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New survey reveals: College students prioritize hybrid work and DE&I in job search

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Today’s college students are graduating into a society that’s changed dramatically in the past few years. An overwhelming majority of students are worried about finding a job in the current economy, with about 45% expressing that they are “very concerned” and another 40% “somewhat concerned,” per CodeSignal’s recent survey.

Still, university recruiting remains a top pipeline for companies to find qualified and enthusiastic job candidates. In fall 2022, we reached out and surveyed over 1,000 US college students to learn about what they’re looking for in their job searches. Here’s what we uncovered.

Students value the flexibility of hybrid and remote work

Remote work appears to be here to stay, with the next generation of the workforce clearly preferring hybrid and fully remote options to completely in-person work. A plurality of students favor hybrid work (at least one day of remote work per week), with about 47% of survey respondents choosing that option. Fully remote work was the top choice for 30% of respondents, with the remaining 23% preferring fully in-person jobs. The numbers are similar when focusing on computer science majors, with just over 51% preferring hybrid work and 30% choosing fully remote.

Almost half of US college students prefer hybrid jobs that split time between remote work and in-person collaboration.

Students cited flexibility during the work day and reduced commuting obligations as the biggest draws for remote work. For respondents marking fully remote work as their top choice, 72% identified lower amounts of time and money spent commuting as a benefit. For 66% of this group, flexibility during working hours was of value. In contrast, for students who want to work hybrid, flexibility was the most popular at 70% whereas commuting came in second with 64%.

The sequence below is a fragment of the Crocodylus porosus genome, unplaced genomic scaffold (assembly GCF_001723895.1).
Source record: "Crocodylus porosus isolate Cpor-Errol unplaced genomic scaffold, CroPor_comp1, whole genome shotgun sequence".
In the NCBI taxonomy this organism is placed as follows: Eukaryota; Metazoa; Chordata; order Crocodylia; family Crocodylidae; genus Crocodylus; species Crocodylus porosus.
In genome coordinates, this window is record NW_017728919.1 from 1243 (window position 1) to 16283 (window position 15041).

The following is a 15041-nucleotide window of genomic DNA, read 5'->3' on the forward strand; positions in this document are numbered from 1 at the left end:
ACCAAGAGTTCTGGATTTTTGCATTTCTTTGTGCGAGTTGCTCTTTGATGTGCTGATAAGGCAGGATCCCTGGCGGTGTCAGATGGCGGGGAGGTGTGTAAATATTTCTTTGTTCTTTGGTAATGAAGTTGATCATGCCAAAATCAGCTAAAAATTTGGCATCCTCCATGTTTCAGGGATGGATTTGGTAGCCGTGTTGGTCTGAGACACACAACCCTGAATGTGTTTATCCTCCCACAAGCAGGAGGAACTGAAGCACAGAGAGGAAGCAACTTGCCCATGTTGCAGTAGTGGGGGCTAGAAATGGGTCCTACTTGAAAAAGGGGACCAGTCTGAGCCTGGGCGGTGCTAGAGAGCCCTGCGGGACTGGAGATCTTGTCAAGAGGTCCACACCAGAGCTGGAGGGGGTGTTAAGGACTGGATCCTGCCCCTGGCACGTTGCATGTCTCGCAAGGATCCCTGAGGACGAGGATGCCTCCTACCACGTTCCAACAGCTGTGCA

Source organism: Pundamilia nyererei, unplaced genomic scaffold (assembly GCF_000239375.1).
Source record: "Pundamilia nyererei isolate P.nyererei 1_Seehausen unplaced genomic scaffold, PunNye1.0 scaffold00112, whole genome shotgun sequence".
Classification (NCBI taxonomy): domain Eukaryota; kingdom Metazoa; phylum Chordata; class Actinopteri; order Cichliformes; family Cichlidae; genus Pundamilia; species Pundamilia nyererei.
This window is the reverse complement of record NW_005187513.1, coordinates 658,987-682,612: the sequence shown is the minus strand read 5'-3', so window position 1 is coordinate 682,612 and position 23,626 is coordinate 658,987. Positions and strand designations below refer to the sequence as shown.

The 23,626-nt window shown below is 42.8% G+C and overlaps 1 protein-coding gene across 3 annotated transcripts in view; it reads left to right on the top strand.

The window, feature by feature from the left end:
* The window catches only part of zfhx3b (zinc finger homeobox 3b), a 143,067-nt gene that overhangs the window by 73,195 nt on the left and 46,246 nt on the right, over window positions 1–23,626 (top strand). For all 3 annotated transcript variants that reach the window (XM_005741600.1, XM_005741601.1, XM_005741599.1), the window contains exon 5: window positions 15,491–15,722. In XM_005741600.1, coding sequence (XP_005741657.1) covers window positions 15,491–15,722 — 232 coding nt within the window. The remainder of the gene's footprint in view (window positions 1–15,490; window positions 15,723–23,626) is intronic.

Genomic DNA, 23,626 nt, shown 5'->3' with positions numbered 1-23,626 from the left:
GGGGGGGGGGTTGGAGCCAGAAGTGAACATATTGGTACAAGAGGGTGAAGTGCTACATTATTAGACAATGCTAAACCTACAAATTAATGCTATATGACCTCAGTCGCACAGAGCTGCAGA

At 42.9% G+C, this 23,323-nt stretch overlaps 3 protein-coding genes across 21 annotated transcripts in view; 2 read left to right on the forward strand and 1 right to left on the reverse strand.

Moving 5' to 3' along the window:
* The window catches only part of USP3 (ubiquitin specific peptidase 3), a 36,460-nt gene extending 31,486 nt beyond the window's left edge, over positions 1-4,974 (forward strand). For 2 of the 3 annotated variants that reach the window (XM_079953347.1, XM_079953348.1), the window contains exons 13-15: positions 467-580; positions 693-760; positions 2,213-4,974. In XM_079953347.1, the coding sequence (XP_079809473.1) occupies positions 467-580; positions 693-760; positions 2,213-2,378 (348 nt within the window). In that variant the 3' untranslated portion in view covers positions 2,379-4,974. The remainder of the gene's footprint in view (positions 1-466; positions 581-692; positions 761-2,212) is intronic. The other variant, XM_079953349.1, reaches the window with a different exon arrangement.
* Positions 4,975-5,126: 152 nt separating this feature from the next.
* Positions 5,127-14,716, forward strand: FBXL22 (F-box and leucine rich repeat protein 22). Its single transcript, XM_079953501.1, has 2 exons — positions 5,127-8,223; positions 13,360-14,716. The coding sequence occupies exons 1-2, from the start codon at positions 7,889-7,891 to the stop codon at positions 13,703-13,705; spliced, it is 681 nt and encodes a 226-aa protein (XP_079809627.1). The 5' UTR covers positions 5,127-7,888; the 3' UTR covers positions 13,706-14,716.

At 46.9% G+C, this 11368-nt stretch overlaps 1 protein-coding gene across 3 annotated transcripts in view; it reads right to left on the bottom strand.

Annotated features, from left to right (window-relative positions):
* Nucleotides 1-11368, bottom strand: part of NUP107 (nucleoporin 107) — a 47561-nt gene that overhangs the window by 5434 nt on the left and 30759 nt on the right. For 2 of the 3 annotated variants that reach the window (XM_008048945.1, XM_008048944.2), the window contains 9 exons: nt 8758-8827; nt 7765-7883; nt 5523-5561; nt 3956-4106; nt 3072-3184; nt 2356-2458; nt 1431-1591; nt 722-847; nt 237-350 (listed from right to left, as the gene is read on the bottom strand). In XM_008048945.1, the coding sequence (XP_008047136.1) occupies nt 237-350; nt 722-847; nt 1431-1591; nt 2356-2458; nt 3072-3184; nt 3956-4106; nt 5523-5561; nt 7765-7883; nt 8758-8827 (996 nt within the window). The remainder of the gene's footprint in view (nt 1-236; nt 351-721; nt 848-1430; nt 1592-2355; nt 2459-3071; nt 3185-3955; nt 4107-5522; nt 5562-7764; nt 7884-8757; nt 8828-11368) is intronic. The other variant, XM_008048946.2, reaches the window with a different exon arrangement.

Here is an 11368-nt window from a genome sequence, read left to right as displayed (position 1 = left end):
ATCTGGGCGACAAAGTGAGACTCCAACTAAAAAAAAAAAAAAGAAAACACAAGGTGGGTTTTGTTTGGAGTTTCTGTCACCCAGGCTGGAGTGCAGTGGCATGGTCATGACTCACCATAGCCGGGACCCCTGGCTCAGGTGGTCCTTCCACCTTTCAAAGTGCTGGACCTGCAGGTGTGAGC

For students who want to work in person, work-life separation was the biggest appeal of the full in-office model, coming in at 71% of that cohort. Socializing with coworkers is also important to this group, and ranked second at 66%. Students choosing hybrid work don’t value these in-person benefits at quite the same frequency as they value the perks of remote work. Socializing was the third most popular reason for the group that picked hybrid work, at 53% of responses.

The survey responses reveal multiple ways for employers to make better workplaces for their employees. Most straightforward would be to offer hybrid and remote work as options to accommodate the many students who are seeking that out. Beyond that, companies that are cognizant of the specific reasons employees prefer particular work formats can improve their work cultures. For instance, companies may want to emphasize social opportunities on days when employees work from the office.

Diversity, equity, and inclusion (DE&I) initiatives affect career decisions

About 90% of respondents factor in a company’s commitment to DE&I when choosing where to work, and about 49% said an employer’s DE&I initiatives are “very important” in making that decision. Computer science majors were more likely to prioritize DEI than the overall college-going population. Breaking down the responses another way, women were over 20% more likely than men to mark a company’s DE&I efforts as “very important,” a statistically significant amount.

Further examining differences in responses between women and men, it stands out that women especially value flexibility in working arrangements. Among respondents who preferred hybrid work, women were more likely than men to cite flexibility as a reason. Hybrid and remote working options have the potential to introduce more equity into the workplace, making these options worthwhile considerations for employers that are focused on improving DE&I.

Women and men have different reasons for preferring hybrid work.

Overall, it’s not enough for companies to just pay lip service to DE&I; today’s college students are demanding active DE&I efforts. The tech industry in particular has historically lagged in its representation of various minority groups, a problem that students are keenly aware of. Companies that take the lead in addressing systemic DE&I issues stand to attract top talent to their teams.

CodeSignal helps companies hire equitably and at scale

Remote hiring and interviewing is just as much a reality of the modern job market as remote work is. CodeSignal offers a platform of products to support hiring technical candidates remotely. Between technical assessments and virtual interviews, companies using CodeSignal are well-equipped to hire from high-volume pipelines like university recruiting. CodeSignal’s research-backed recruiting solutions increase fairness in the interview process with objective skills evaluations designed to reduce bias. To learn more and start expanding your hiring efforts, request a call with a CodeSignal expert today.

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